Patents for several inventions, including an adjustable center board, a rudder hinge and a mooring line attachment, were taken out by Mr. Hamilton.

In the summer of 1901, Mr. Hamilton carried the flag of the New Haven Yacht Club for the first time into the British Provinces, flying it on his Schooner Yacht, well named "Fearless."

In his youth Mr. Hamilton was an outstanding scholar, and graduated with honors from Kings College in Nova Scotia, with a B. A. degree. He was a lover of the classics and could quote freely from Shakespeare, the great English poets and the Bible. He read and translated Greek and Latin and spoke French and German.

After his graduation, Mr. Hamilton went to Boston and began the study of law with Congressman Clark, and at about that time he became principal of the High School in Dedham, Massachusetts.

In 1873, he entered Yale Law School, from which he graduated about one year later with an LL.B. degree. He then took a special course in the Yale Medical School in order to fit himself to adequately handle personal injury cases, of which he undoubtedly tried far more than any other member of the Connecticut bar.

During the winter following his graduation from the Law School, he traveled in the Southern States.

In May of 1875, Mr. Hamilton opened an office for the practice of law in the Yale National Bank Building in New Haven, where he remained until 1918, when the building was remodeled.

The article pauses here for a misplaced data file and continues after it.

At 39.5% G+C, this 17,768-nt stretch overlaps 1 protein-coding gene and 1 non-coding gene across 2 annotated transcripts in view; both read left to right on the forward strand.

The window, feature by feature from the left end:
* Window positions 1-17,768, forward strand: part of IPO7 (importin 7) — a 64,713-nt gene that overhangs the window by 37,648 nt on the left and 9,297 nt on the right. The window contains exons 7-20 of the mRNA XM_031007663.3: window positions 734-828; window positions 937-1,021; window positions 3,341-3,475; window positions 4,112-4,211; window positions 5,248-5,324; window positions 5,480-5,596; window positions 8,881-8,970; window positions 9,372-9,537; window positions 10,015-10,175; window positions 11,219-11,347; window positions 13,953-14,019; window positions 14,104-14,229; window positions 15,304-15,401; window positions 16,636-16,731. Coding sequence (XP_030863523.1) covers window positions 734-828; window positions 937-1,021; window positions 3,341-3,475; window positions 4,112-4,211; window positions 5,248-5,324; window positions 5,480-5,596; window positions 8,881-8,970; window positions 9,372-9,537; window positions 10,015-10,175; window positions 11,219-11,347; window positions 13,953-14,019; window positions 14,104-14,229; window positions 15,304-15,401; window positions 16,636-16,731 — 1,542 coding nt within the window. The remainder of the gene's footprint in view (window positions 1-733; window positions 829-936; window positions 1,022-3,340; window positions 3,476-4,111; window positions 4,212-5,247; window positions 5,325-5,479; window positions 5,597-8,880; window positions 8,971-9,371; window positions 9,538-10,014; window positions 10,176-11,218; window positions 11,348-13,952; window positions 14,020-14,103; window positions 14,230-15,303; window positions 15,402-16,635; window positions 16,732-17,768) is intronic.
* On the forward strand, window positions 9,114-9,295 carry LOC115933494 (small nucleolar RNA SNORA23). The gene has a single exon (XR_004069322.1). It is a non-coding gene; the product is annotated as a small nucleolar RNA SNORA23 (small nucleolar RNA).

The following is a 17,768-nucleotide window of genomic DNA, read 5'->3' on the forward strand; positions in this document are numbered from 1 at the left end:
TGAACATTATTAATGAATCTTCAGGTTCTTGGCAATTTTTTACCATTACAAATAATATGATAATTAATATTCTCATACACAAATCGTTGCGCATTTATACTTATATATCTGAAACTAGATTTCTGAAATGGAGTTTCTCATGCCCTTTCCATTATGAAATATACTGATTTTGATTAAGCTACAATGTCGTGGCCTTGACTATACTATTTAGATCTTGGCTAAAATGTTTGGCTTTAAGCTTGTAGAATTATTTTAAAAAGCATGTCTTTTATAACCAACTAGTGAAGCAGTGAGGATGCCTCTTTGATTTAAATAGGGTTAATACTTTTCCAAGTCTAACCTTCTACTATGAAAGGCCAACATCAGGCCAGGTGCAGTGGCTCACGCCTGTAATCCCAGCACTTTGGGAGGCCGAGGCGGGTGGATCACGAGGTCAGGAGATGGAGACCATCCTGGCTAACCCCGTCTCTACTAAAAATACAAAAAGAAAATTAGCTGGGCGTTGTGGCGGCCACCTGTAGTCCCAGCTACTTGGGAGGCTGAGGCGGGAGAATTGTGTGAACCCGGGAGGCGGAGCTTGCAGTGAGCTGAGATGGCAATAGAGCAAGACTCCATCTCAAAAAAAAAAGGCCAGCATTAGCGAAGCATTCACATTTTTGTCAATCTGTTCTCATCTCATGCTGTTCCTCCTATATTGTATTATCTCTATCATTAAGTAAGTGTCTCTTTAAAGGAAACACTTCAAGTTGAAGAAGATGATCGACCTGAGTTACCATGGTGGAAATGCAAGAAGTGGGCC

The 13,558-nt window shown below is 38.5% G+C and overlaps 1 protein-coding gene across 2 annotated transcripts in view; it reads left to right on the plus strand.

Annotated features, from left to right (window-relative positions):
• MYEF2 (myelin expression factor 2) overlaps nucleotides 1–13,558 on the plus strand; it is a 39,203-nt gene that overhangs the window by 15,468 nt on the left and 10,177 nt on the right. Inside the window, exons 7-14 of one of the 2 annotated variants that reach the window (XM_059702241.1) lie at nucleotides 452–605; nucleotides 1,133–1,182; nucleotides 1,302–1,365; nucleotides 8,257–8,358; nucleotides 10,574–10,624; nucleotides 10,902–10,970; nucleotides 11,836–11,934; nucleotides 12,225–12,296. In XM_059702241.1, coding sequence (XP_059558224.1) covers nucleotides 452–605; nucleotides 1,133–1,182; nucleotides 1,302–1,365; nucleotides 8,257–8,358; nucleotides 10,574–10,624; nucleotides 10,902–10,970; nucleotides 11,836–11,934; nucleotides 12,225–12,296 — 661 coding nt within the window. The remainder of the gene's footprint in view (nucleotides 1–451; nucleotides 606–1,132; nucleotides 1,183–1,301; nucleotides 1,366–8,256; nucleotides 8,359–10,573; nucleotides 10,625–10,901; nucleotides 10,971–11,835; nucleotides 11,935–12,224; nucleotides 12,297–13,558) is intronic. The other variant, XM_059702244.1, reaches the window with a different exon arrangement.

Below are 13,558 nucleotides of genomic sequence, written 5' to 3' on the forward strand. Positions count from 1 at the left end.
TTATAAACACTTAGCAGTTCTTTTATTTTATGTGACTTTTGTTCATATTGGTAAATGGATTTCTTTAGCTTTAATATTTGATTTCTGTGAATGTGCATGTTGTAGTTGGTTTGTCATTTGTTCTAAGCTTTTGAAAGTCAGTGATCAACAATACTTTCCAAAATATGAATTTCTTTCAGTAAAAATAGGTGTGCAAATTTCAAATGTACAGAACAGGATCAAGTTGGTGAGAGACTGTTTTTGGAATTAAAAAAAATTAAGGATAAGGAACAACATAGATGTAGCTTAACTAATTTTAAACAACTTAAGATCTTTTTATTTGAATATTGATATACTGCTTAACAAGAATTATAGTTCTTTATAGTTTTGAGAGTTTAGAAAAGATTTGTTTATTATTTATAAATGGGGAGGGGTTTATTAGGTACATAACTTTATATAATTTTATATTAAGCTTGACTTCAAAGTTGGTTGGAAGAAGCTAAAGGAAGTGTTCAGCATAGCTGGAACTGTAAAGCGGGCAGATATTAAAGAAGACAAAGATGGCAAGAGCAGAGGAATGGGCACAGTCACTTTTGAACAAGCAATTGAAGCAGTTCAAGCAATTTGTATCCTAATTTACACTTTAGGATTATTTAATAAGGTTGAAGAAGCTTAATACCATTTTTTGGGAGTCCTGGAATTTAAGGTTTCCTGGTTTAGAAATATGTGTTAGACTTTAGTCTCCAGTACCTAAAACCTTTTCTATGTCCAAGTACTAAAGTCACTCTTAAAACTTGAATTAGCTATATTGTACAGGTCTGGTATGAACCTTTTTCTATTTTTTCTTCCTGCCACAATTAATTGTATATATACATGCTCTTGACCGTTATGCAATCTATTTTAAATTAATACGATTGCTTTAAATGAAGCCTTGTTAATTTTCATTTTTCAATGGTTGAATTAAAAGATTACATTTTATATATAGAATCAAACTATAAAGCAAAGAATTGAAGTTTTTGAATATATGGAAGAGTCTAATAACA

He then opened his office in the Malley Building, in which office he practiced law until the time of his death.

His fame as a trial lawyer and his practice grew until he became an outstanding figure in the State of Connecticut, with a practice which extended into Rhode Island, Massachusetts and New York. Absolutely fearless and resourceful, a master of his profession, both of practice and pleading, he served his clients with unswerving loyalty. He was a commanding, brilliant trial lawyer before a jury, and an inspection of the court records of this State will show that he tried more jury cases than any of his contemporaries covering a period which began a few years after the Civil War and ended a few months ago.

Some years ago, during one session of the Superior Court in New Haven County, he appeared in court every court day from January to June on one side or the other of every case that was tried.

The records of the Supreme Court will show that he participated in about five hundred appeals. His cases will be found in almost every volume of the Connecticut Reports from the forty-first, including the next volume to be published.

By actual experience, he was familiar with the development of the common and statutory law of the State of Connecticut during the last half century and he saw the present law of appeals developed from the writ of error, and he contributed much to that development.